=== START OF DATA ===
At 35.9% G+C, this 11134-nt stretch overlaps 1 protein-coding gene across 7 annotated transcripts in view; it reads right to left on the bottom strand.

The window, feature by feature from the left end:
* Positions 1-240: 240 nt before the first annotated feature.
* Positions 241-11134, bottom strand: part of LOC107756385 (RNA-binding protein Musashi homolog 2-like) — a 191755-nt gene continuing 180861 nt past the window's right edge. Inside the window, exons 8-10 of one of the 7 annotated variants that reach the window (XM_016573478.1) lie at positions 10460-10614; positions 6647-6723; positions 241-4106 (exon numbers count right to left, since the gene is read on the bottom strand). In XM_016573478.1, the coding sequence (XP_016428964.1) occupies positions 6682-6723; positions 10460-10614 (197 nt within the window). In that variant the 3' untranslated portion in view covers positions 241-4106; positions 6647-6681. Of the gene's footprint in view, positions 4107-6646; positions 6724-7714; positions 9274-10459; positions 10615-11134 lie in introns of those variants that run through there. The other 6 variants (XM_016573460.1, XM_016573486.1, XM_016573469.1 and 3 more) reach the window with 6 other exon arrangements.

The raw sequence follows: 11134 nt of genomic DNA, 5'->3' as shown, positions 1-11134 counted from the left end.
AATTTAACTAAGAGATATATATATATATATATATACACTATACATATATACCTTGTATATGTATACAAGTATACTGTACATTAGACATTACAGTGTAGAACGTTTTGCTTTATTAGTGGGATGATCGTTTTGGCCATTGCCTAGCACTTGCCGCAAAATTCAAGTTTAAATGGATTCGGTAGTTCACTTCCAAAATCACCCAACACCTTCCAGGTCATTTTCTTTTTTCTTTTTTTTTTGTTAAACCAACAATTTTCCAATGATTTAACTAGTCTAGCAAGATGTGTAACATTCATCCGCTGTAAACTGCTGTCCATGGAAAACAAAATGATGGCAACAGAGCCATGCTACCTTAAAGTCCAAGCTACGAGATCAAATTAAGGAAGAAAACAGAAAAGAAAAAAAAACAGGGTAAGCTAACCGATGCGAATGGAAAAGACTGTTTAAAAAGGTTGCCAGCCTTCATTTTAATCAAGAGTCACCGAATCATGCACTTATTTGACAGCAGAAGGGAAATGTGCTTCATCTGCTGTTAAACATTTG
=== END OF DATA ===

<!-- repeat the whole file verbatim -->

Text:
At 35.9% G+C, this 11134-nt stretch overlaps 1 protein-coding gene across 7 annotated transcripts in view; it reads right to left on the bottom strand.

The window, feature by feature from the left end:
* Positions 1-240: 240 nt before the first annotated feature.
* Positions 241-11134, bottom strand: part of LOC107756385 (RNA-binding protein Musashi homolog 2-like) — a 191755-nt gene continuing 180861 nt past the window's right edge. Inside the window, exons 8-10 of one of the 7 annotated variants that reach the window (XM_016573478.1) lie at positions 10460-10614; positions 6647-6723; positions 241-4106 (exon numbers count right to left, since the gene is read on the bottom strand). In XM_016573478.1, the coding sequence (XP_016428964.1) occupies positions 6682-6723; positions 10460-10614 (197 nt within the window). In that variant the 3' untranslated portion in view covers positions 241-4106; positions 6647-6681. Of the gene's footprint in view, positions 4107-6646; positions 6724-7714; positions 9274-10459; positions 10615-11134 lie in introns of those variants that run through there. The other 6 variants (XM_016573460.1, XM_016573486.1, XM_016573469.1 and 3 more) reach the window with 6 other exon arrangements.

The raw sequence follows: 11134 nt of genomic DNA, 5'->3' as shown, positions 1-11134 counted from the left end.
AATTTAACTAAGAGATATATATATATATATATATACACTATACATATATACCTTGTATATGTATACAAGTATACTGTACATTAGACATTACAGTGTAGAACGTTTTGCTTTATTAGTGGGATGATCGTTTTGGCCATTGCCTAGCACTTGCCGCAAAATTCAAGTTTAAATGGATTCGGTAGTTCACTTCCAAAATCACCCAACACCTTCCAGGTCATTTTCTTTTTTCTTTTTTTTTTGTTAAACCAACAATTTTCCAATGATTTAACTAGTCTAGCAAGATGTGTAACATTCATCCGCTGTAAACTGCTGTCCATGGAAAACAAAATGATGGCAACAGAGCCATGCTACCTTAAAGTCCAAGCTACGAGATCAAATTAAGGAAGAAAACAGAAAAGAAAAAAAAACAGGGTAAGCTAACCGATGCGAATGGAAAAGACTGTTTAAAAAGGTTGCCAGCCTTCATTTTAATCAAGAGTCACCGAATCATGCACTTATTTGACAGCAGAAGGGAAATGTGCTTCATCTGCTGTTAAACATTTG